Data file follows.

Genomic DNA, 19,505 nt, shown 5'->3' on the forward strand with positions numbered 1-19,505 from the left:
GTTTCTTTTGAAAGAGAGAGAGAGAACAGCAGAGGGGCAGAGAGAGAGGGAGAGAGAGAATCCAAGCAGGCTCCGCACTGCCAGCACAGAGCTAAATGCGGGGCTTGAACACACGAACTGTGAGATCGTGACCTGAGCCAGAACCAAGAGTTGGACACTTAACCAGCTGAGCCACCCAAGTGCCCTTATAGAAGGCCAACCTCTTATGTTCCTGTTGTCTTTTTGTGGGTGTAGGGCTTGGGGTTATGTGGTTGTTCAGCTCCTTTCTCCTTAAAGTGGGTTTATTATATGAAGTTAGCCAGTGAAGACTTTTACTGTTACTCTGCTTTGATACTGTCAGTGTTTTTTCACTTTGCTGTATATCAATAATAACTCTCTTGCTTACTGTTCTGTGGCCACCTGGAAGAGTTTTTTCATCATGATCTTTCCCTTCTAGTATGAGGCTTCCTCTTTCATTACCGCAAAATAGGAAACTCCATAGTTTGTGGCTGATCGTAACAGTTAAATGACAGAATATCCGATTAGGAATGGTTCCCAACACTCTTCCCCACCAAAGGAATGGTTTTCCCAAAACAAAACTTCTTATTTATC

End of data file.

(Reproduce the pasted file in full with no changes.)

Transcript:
Genomic DNA, 19,505 nt, shown 5'->3' on the forward strand with positions numbered 1-19,505 from the left:
GTTTCTTTTGAAAGAGAGAGAGAGAACAGCAGAGGGGCAGAGAGAGAGGGAGAGAGAGAATCCAAGCAGGCTCCGCACTGCCAGCACAGAGCTAAATGCGGGGCTTGAACACACGAACTGTGAGATCGTGACCTGAGCCAGAACCAAGAGTTGGACACTTAACCAGCTGAGCCACCCAAGTGCCCTTATAGAAGGCCAACCTCTTATGTTCCTGTTGTCTTTTTGTGGGTGTAGGGCTTGGGGTTATGTGGTTGTTCAGCTCCTTTCTCCTTAAAGTGGGTTTATTATATGAAGTTAGCCAGTGAAGACTTTTACTGTTACTCTGCTTTGATACTGTCAGTGTTTTTTCACTTTGCTGTATATCAATAATAACTCTCTTGCTTACTGTTCTGTGGCCACCTGGAAGAGTTTTTTCATCATGATCTTTCCCTTCTAGTATGAGGCTTCCTCTTTCATTACCGCAAAATAGGAAACTCCATAGTTTGTGGCTGATCGTAACAGTTAAATGACAGAATATCCGATTAGGAATGGTTCCCAACACTCTTCCCCACCAAAGGAATGGTTTTCCCAAAACAAAACTTCTTATTTATC